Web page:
Tehran
The Iranian economy is already showing signs of growth. Photo by AP
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Senior officials in the administration of President Barack Obama have conceded over the past few days in conversations with colleagues in Israel that the value of the economic sanctions relief to Iran could be much higher than originally thought in Washington, security sources in Israel told Haaretz.

In official statements by the United States immediately after the agreement limiting Iran’s nuclear program was signed in Geneva between Iran and theF six powers at the end of November it was said that the economic relief Iran would receive in exchange for signing the agreement would be relatively low – $6 billion or $7 billion. Israeli assessments were much higher – about $20 billion at least.

The United States had originally intended to make do with unfreezing Iranian assets in the amount of $3 billion to $4 billion. But during negotiations in Geneva, the P5+1 countries backtracked from their opening position and approved much more significant relief in a wide variety of areas: commerce in gold, the Iranian petrochemical industry, the car industry and replacement parts for civilian aircraft. But the Americans said at the time that this would at most double the original amount.

However according to the Israeli version, the Americans now concede in their talks with Israel that the sanctions relief are worth much more. According to the security sources: “Economics is a matter of expectations. The Iranian stock exchange is already rising significantly and many countries are standing in line to renew economic ties with Iran based on what was already agreed in Geneva.” The sources mentioned China’s desire to renew contracts worth some $9 billion to develop the Iranian oil industry and the interest some German companies are showing for deals with Tehran. “In any case, it’s about 20 or 25 billion dollars. Even the Americans understand this,” the sources said.

The interim agreement is to come into force on January 15. Until then, Iran is not restricted in terms of moving ahead on its nuclear program. Israel was surprised by the public statement by Obama at the Saban Forum in Washington late last week, that the agreements allowed Iran to continue enriching uranium. This is seen as an unnecessary concession considering that negotiations with Iran are still underway. However, the Israeli leadership seems to be seeking to somewhat lower its contentious tones toward Washington after two weeks of public scuffling and Prime Minister Benjamin Netanyahu’s most recent speech with regard to Iran, also to the Saban Forum, was relatively moderate.

But along with efforts to renew intelligence and diplomatic coordination between the two countries on the nuclear issue, tussles are expected to continue between Obama and Netanyahu in another important arena – the U.S. Congress. The administration is very concerned about the objections to the agreement in Geneva by senators and congress members on both sides of the aisle. A few prominent opponents of the agreement who are experts in foreign affairs and frequently express themselves on the Middle East have articulated doubts about the deal and have called for additional heavy sanctions on Iran if the accord falls through.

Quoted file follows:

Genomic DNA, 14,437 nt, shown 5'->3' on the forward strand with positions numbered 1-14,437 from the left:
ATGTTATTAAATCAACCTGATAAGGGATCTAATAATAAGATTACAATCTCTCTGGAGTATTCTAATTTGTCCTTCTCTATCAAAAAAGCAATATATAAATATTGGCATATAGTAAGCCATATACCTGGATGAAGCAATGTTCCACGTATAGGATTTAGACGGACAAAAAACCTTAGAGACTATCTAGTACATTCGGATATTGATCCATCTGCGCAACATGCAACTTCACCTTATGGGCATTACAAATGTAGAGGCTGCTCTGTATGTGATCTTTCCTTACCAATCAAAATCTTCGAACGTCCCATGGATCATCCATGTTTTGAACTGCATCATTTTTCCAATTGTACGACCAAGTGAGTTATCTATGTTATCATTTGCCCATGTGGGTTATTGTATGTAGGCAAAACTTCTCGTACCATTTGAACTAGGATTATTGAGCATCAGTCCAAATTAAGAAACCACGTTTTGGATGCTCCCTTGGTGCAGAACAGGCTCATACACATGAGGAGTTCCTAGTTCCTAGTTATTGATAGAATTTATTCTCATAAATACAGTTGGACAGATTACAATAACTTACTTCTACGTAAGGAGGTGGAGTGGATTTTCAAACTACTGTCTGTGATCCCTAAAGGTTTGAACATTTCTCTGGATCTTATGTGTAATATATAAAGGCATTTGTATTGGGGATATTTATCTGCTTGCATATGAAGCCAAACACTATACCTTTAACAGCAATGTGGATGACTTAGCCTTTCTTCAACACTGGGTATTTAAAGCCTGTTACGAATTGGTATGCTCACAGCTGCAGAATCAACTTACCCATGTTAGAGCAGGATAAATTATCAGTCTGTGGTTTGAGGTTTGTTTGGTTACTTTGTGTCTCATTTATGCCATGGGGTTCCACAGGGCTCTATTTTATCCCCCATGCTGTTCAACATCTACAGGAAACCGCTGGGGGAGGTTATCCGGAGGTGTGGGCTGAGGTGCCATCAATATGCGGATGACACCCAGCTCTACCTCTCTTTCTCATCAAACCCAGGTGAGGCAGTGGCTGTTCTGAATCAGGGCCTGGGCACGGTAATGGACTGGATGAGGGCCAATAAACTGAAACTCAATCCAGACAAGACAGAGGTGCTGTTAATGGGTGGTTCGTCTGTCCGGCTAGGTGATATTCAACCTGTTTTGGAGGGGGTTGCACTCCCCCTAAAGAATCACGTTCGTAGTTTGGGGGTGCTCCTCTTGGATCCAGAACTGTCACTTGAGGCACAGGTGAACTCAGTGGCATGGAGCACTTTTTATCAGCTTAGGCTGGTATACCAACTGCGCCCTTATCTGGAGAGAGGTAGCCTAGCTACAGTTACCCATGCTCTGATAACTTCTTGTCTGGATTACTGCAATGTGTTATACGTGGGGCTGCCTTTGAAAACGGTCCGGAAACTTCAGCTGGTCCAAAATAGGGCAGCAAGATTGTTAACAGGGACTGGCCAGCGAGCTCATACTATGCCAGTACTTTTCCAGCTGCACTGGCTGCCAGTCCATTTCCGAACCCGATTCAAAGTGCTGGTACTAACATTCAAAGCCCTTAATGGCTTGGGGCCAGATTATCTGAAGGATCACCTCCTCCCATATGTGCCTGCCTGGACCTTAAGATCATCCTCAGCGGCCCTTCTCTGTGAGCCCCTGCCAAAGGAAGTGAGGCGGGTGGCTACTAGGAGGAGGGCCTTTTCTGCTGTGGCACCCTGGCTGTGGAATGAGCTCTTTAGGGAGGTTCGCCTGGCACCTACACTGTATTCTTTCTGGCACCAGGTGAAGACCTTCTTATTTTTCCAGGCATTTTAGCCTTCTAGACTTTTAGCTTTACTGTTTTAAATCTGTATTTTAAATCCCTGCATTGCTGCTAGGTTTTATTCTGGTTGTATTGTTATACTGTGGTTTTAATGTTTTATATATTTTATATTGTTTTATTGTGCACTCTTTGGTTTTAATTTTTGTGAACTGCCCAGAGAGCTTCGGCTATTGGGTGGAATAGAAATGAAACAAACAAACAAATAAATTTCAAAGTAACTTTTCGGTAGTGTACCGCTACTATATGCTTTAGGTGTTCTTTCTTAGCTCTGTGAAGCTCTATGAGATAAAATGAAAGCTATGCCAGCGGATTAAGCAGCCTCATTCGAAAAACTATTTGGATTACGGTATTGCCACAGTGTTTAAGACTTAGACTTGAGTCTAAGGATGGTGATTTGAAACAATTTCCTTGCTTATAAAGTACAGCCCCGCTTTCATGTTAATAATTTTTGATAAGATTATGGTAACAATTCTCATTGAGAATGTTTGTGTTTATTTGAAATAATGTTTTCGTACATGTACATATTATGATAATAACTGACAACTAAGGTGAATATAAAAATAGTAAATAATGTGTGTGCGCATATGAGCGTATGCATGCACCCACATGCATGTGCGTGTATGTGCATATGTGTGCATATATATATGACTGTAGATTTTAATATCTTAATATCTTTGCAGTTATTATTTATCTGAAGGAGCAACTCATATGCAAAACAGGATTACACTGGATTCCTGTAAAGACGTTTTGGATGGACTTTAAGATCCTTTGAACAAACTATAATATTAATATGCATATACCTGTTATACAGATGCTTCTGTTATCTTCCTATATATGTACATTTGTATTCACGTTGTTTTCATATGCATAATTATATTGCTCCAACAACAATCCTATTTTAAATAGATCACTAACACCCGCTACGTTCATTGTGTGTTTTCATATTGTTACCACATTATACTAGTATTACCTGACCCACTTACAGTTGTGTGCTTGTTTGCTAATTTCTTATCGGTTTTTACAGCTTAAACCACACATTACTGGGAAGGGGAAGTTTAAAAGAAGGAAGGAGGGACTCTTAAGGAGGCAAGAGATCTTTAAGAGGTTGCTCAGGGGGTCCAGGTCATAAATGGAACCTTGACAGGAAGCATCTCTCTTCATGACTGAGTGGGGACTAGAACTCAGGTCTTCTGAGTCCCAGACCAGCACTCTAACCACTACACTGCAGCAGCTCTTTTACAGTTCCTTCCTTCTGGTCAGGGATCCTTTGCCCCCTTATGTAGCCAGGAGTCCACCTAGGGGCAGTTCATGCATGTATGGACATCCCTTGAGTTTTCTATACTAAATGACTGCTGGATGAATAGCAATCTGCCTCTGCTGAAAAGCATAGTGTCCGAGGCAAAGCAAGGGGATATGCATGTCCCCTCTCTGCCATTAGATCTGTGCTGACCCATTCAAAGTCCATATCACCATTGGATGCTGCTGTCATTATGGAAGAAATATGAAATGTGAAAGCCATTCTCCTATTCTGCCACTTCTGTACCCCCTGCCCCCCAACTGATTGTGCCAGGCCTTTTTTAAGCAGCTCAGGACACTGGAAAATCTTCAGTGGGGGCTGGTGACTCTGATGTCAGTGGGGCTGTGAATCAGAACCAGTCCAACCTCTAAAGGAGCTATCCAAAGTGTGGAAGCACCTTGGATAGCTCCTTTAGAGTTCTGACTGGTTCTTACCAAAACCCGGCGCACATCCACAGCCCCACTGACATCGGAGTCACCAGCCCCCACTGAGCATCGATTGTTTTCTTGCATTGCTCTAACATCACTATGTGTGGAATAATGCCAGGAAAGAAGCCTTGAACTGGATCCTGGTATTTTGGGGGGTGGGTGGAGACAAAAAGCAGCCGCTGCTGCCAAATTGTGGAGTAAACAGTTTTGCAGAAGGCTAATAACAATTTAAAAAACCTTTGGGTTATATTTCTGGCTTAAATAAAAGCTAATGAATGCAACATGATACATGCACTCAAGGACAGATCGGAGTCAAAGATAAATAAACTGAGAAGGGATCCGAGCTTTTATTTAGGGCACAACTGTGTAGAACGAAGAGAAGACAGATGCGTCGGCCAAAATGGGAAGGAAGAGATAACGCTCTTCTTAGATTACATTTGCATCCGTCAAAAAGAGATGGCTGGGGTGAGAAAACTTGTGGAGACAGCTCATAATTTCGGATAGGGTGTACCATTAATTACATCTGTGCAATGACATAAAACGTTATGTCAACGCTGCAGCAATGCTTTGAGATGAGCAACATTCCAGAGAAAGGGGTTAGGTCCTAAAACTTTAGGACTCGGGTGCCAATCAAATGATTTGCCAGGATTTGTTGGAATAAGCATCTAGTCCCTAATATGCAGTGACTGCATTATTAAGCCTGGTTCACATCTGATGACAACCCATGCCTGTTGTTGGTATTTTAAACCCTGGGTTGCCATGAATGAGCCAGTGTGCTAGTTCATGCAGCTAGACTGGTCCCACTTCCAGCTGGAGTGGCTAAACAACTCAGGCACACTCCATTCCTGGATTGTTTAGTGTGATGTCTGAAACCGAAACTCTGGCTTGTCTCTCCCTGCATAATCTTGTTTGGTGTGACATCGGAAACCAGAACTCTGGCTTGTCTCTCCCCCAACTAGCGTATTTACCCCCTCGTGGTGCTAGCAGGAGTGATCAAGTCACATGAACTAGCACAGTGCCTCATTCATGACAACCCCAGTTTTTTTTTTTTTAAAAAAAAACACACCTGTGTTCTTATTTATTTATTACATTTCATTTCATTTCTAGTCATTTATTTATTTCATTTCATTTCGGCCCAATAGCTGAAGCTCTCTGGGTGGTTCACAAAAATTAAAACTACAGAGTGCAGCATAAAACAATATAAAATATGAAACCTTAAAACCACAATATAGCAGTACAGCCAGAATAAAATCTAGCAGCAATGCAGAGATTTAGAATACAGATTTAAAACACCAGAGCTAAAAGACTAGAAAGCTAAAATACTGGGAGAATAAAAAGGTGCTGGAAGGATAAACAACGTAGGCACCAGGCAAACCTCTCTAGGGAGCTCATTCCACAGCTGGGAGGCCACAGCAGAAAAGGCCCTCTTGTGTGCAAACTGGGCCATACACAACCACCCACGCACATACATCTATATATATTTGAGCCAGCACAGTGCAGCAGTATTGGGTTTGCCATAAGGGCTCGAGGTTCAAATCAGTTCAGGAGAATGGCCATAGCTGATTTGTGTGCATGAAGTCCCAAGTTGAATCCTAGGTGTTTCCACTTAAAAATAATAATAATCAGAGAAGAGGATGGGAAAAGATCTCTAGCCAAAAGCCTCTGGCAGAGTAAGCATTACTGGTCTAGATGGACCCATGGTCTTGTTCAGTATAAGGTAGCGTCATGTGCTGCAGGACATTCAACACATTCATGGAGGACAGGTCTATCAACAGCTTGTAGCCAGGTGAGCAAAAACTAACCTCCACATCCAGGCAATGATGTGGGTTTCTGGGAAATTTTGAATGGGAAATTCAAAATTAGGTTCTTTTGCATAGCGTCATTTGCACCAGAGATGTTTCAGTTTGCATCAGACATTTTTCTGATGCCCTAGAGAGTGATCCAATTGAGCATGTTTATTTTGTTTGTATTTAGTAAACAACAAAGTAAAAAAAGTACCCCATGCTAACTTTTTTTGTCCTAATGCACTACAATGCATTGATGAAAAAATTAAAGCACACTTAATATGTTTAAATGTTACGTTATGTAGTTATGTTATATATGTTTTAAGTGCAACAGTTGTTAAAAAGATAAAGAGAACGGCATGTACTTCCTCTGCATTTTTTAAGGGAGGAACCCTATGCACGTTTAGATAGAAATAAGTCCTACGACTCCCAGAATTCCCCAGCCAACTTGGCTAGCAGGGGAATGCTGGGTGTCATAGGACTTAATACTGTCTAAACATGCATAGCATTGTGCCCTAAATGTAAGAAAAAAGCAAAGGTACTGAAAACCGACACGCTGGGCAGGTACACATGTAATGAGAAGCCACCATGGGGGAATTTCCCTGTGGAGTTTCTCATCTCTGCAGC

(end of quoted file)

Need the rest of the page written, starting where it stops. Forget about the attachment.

Although Israel has not said so publicly, it is clear that Netanyahu’s representatives have also been in touch with these lawmakers in recent weeks. Among them are Republican senators Lindsey Graham, John McCain and Mark Kirk and Congressman Eric Cantor and Democratic senators Chuck Schumer, Robert Menendez and Congressman Steny Hoyer.

The extent of the administrations’ concern can be seen in an editorial in Tuesday's New York Times. The paper reads as if it is quoting Obama’s messages on the Middle East. The article warned against the initiative of senators Kirk and Menendez to prepare new legislation that would complete the very effective sanctions moves they led against Iran a few years ago. According to the proposal, which has the behind-the-scenes support of senior Israeli officials, new sanctions would be instituted if at the end of the six months set out in the interim agreement a satisfactory arrangement is not reached with the Iranians.

The Times warns that the breakthrough attained in Geneva, which it calls the most positive development in relations between the United States and Iran in 30 years, will be put at risk by the initiatives in Congress. The interim agreement is “unquestionably a good deal,” which is preferable to military action and the paper joins the warnings issued both by the White House and the Iranian government against legislation that would sabotage the agreements implementation. According to the Times, moves by Kirk, Menendez and other senior officials are unnecessary and will “enrage the Iranians.” It seems that the U.S. lawmakers are not impressed by this prospect and Netanyahu even less so. In the American-Israeli dispute, the tones may be more muted, but the scene of the next clash is clear – Congress in Washington.